Fire & Fury: perfect salve for the flu

Normally I would have written two or three articles for publication on Country Parson by this time in the month.  As it is, I have the upper respiratory thing that is sweeping the nation.  Whether the flu or something else may never be known.  It started with the kind of cough that comes with a little dust stuck down there.  From there it morphed into non-stop coughing.  Giving up on self medication, I finally went to the walk in clinic to find it over full with coughing people, many wearing masks.  A quick check around town let me know the same was true at every urgent care facility and the e.r.   Maybe that’s true for your town too.  
Anyway, and to my complete surprise (that’s no cliche), I got a same day appointment to see my doc’s partner.  Who knew that was even possible?  So the good news, no curable infection, it’s just that thing going around.  Reminds me of many years ago in my early adult life.  I had something similar and went to see my doctor.  That was in the old days when you could do that sort of thing.  He was out sick (do tell) but his elderly country doc father was filling in.  “Well son, I don’t rightly know what you have, but you sure do have it.”  It’s pretty much the same diagnosis I got a few days ago.
So here I am on codeine cough medicine, drinking gallons of water, exiled to the guest bedroom, under the iron fisted supervision of my otherwise loving wife, whose instructions have been dictated by the gaggle of women she hangs out with, most of whom are retired nurses and doctors wives.  
I’m keeping up on the news, but through that narcotic fog where the worst of it seems vaguely interesting, unrelated to my own reality.  Games of solitaire have become mental challenges.  Even the Monday crossword seems out of reach.  It’s made reading Wolf’s Fire and Fury, a perfect fit for the brief time between naps.  The excerpts broadcast in the news and used for late night comedy scripts don’t do it justice.  His style is to plod through events and days, in mind numbing detail, about the adventures of a clueless president surrounded by bumbling staff, and advised by billionaire buddies who, it is revealed, may be rich but aren’t that smart.  They just think they are.  It does confirm what my years in and out of public policy matters led me to suspect: people who live within the circles of the very powerful and very rich function in them much like we all experienced in high school anxiety riddled jostling over popularity.  Believe me, say I in true Trumpian fashion, if a book can numb my codeine addled mind, it’s mind numbing.  Think of it as a real life version of Gilligan’s Island, but with the skipper and gang playing the role of U.S. president and his advisors.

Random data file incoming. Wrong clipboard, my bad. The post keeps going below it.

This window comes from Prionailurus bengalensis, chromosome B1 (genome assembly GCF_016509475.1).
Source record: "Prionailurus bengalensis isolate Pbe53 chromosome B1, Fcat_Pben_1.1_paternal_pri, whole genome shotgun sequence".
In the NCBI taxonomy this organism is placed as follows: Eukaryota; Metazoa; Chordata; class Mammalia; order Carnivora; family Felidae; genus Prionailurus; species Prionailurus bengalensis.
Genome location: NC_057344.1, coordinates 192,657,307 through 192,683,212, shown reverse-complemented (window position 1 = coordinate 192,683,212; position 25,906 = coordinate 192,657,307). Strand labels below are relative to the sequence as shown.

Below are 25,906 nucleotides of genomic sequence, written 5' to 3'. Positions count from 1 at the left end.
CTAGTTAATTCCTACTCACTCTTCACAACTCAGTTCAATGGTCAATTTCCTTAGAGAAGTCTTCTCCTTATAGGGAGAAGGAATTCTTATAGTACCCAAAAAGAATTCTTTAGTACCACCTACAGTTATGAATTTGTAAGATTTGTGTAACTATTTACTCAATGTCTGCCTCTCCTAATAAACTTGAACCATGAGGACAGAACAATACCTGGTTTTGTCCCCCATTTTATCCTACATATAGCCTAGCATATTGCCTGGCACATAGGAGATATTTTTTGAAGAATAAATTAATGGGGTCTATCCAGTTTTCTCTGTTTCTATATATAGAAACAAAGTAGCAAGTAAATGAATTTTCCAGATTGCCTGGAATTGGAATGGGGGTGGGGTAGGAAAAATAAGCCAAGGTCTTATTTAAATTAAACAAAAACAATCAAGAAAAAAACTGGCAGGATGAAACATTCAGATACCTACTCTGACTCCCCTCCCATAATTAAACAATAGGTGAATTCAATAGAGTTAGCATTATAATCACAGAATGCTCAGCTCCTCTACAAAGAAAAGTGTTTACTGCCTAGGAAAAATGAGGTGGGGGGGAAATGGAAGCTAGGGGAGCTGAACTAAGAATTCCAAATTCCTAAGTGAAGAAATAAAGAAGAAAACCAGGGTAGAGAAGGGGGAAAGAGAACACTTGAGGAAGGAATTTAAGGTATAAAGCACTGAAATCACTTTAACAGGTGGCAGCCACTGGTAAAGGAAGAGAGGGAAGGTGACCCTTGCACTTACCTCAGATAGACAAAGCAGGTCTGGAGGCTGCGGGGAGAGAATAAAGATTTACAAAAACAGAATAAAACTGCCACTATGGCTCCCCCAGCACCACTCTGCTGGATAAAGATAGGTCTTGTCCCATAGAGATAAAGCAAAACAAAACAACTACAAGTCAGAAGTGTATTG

On Colbert’s show, Wolf said he was surprised at how well it’s selling considering that it doesn’t say anything we don’t already know.  He’s right.  Even my very conservative friends, who have been asking just to give Trump a chance, have become suspiciously quiet, turning conversations to football, basketball, mudslides, anything but Trump.  
In a few days, assuming I’m well again, we’re off to foreign lands for a few weeks.  In blissful semi-ignorance we can pretend that all is well, and hope that Julian of Norwich was right when she said God had promised it would be so.  Perhaps Trump’s bumbling will not have done too much damage in the meantime.  Perhaps Republican leadership will at last dump the Freedom Caucus, and get on with governing.  Perhaps, ah perhaps, the midterms will change control of congress, and Ms. Pelosi will gracefully choose to take a back bench.  Oh, the day dreams one has.

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